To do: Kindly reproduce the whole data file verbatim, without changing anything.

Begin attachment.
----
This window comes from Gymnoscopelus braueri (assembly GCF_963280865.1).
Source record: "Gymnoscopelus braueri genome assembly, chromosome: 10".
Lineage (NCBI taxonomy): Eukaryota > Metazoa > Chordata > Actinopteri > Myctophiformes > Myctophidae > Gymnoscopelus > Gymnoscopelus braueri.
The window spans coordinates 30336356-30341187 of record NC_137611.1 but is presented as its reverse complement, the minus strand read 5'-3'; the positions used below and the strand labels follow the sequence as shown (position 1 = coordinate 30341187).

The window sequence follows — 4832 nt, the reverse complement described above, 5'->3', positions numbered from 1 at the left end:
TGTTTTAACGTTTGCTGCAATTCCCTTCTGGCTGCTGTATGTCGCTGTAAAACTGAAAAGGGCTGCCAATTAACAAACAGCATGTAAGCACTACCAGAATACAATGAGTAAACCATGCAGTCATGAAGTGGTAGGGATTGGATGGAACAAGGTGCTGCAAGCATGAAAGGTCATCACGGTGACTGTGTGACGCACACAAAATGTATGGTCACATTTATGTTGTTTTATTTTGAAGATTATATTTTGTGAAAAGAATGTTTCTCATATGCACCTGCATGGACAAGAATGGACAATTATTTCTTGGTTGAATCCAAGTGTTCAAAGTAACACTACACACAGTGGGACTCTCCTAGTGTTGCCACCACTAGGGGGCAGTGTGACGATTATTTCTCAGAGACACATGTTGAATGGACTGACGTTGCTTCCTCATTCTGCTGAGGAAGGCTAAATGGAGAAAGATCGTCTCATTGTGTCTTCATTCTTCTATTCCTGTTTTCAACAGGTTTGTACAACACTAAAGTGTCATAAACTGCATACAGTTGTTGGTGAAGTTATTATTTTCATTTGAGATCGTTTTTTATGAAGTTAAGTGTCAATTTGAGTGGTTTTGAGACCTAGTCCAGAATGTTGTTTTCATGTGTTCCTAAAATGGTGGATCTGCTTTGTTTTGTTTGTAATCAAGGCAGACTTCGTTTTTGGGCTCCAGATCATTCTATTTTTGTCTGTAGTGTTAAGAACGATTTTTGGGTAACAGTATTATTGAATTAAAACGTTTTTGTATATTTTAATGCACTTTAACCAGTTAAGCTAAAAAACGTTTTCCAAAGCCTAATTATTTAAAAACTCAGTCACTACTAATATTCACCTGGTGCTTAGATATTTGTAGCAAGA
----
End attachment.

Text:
This window comes from Gymnoscopelus braueri (assembly GCF_963280865.1).
Source record: "Gymnoscopelus braueri genome assembly, chromosome: 10".
Lineage (NCBI taxonomy): Eukaryota > Metazoa > Chordata > Actinopteri > Myctophiformes > Myctophidae > Gymnoscopelus > Gymnoscopelus braueri.
The window spans coordinates 30336356-30341187 of record NC_137611.1 but is presented as its reverse complement, the minus strand read 5'-3'; the positions used below and the strand labels follow the sequence as shown (position 1 = coordinate 30341187).

The window sequence follows — 4832 nt, the reverse complement described above, 5'->3', positions numbered from 1 at the left end:
TGTTTTAACGTTTGCTGCAATTCCCTTCTGGCTGCTGTATGTCGCTGTAAAACTGAAAAGGGCTGCCAATTAACAAACAGCATGTAAGCACTACCAGAATACAATGAGTAAACCATGCAGTCATGAAGTGGTAGGGATTGGATGGAACAAGGTGCTGCAAGCATGAAAGGTCATCACGGTGACTGTGTGACGCACACAAAATGTATGGTCACATTTATGTTGTTTTATTTTGAAGATTATATTTTGTGAAAAGAATGTTTCTCATATGCACCTGCATGGACAAGAATGGACAATTATTTCTTGGTTGAATCCAAGTGTTCAAAGTAACACTACACACAGTGGGACTCTCCTAGTGTTGCCACCACTAGGGGGCAGTGTGACGATTATTTCTCAGAGACACATGTTGAATGGACTGACGTTGCTTCCTCATTCTGCTGAGGAAGGCTAAATGGAGAAAGATCGTCTCATTGTGTCTTCATTCTTCTATTCCTGTTTTCAACAGGTTTGTACAACACTAAAGTGTCATAAACTGCATACAGTTGTTGGTGAAGTTATTATTTTCATTTGAGATCGTTTTTTATGAAGTTAAGTGTCAATTTGAGTGGTTTTGAGACCTAGTCCAGAATGTTGTTTTCATGTGTTCCTAAAATGGTGGATCTGCTTTGTTTTGTTTGTAATCAAGGCAGACTTCGTTTTTGGGCTCCAGATCATTCTATTTTTGTCTGTAGTGTTAAGAACGATTTTTGGGTAACAGTATTATTGAATTAAAACGTTTTTGTATATTTTAATGCACTTTAACCAGTTAAGCTAAAAAACGTTTTCCAAAGCCTAATTATTTAAAAACTCAGTCACTACTAATATTCACCTGGTGCTTAGATATTTGTAGCAAGA